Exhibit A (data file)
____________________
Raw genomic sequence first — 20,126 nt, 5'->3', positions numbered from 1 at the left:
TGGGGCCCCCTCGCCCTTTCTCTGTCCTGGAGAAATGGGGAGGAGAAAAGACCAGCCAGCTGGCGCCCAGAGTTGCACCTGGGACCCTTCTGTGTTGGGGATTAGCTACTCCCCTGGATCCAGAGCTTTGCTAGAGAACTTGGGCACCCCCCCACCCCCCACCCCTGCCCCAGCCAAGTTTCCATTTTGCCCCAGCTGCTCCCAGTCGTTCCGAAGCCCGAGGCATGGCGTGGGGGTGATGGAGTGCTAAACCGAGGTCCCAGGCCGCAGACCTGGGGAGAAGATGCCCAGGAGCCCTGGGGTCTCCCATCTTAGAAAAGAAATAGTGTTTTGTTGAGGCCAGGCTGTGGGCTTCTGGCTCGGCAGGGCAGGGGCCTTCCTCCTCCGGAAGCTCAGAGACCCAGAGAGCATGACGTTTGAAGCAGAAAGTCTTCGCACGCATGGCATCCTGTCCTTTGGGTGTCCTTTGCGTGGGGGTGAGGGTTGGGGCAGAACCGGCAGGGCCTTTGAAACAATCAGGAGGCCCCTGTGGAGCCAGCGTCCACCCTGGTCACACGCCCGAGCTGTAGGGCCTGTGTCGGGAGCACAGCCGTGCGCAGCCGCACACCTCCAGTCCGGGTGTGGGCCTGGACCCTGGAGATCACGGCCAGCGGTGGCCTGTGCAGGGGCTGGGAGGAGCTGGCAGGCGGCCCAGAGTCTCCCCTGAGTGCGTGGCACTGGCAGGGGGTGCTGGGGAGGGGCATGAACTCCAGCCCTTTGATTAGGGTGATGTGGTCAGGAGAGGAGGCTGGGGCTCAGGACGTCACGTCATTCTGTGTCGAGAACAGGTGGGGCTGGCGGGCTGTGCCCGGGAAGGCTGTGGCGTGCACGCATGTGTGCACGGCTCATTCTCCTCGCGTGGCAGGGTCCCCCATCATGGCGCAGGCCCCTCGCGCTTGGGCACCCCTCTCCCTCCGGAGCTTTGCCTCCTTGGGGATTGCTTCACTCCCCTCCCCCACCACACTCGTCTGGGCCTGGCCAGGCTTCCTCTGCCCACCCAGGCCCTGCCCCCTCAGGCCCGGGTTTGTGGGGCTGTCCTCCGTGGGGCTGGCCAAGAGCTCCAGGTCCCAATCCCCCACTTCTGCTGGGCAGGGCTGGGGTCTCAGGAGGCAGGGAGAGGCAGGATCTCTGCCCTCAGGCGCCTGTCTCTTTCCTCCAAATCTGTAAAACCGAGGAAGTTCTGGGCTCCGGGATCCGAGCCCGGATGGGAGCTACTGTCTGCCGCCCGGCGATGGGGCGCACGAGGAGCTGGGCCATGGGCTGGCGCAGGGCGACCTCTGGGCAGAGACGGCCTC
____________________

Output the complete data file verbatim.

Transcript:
Raw genomic sequence first — 20,126 nt, 5'->3', positions numbered from 1 at the left:
TGGGGCCCCCTCGCCCTTTCTCTGTCCTGGAGAAATGGGGAGGAGAAAAGACCAGCCAGCTGGCGCCCAGAGTTGCACCTGGGACCCTTCTGTGTTGGGGATTAGCTACTCCCCTGGATCCAGAGCTTTGCTAGAGAACTTGGGCACCCCCCCACCCCCCACCCCTGCCCCAGCCAAGTTTCCATTTTGCCCCAGCTGCTCCCAGTCGTTCCGAAGCCCGAGGCATGGCGTGGGGGTGATGGAGTGCTAAACCGAGGTCCCAGGCCGCAGACCTGGGGAGAAGATGCCCAGGAGCCCTGGGGTCTCCCATCTTAGAAAAGAAATAGTGTTTTGTTGAGGCCAGGCTGTGGGCTTCTGGCTCGGCAGGGCAGGGGCCTTCCTCCTCCGGAAGCTCAGAGACCCAGAGAGCATGACGTTTGAAGCAGAAAGTCTTCGCACGCATGGCATCCTGTCCTTTGGGTGTCCTTTGCGTGGGGGTGAGGGTTGGGGCAGAACCGGCAGGGCCTTTGAAACAATCAGGAGGCCCCTGTGGAGCCAGCGTCCACCCTGGTCACACGCCCGAGCTGTAGGGCCTGTGTCGGGAGCACAGCCGTGCGCAGCCGCACACCTCCAGTCCGGGTGTGGGCCTGGACCCTGGAGATCACGGCCAGCGGTGGCCTGTGCAGGGGCTGGGAGGAGCTGGCAGGCGGCCCAGAGTCTCCCCTGAGTGCGTGGCACTGGCAGGGGGTGCTGGGGAGGGGCATGAACTCCAGCCCTTTGATTAGGGTGATGTGGTCAGGAGAGGAGGCTGGGGCTCAGGACGTCACGTCATTCTGTGTCGAGAACAGGTGGGGCTGGCGGGCTGTGCCCGGGAAGGCTGTGGCGTGCACGCATGTGTGCACGGCTCATTCTCCTCGCGTGGCAGGGTCCCCCATCATGGCGCAGGCCCCTCGCGCTTGGGCACCCCTCTCCCTCCGGAGCTTTGCCTCCTTGGGGATTGCTTCACTCCCCTCCCCCACCACACTCGTCTGGGCCTGGCCAGGCTTCCTCTGCCCACCCAGGCCCTGCCCCCTCAGGCCCGGGTTTGTGGGGCTGTCCTCCGTGGGGCTGGCCAAGAGCTCCAGGTCCCAATCCCCCACTTCTGCTGGGCAGGGCTGGGGTCTCAGGAGGCAGGGAGAGGCAGGATCTCTGCCCTCAGGCGCCTGTCTCTTTCCTCCAAATCTGTAAAACCGAGGAAGTTCTGGGCTCCGGGATCCGAGCCCGGATGGGAGCTACTGTCTGCCGCCCGGCGATGGGGCGCACGAGGAGCTGGGCCATGGGCTGGCGCAGGGCGACCTCTGGGCAGAGACGGCCTC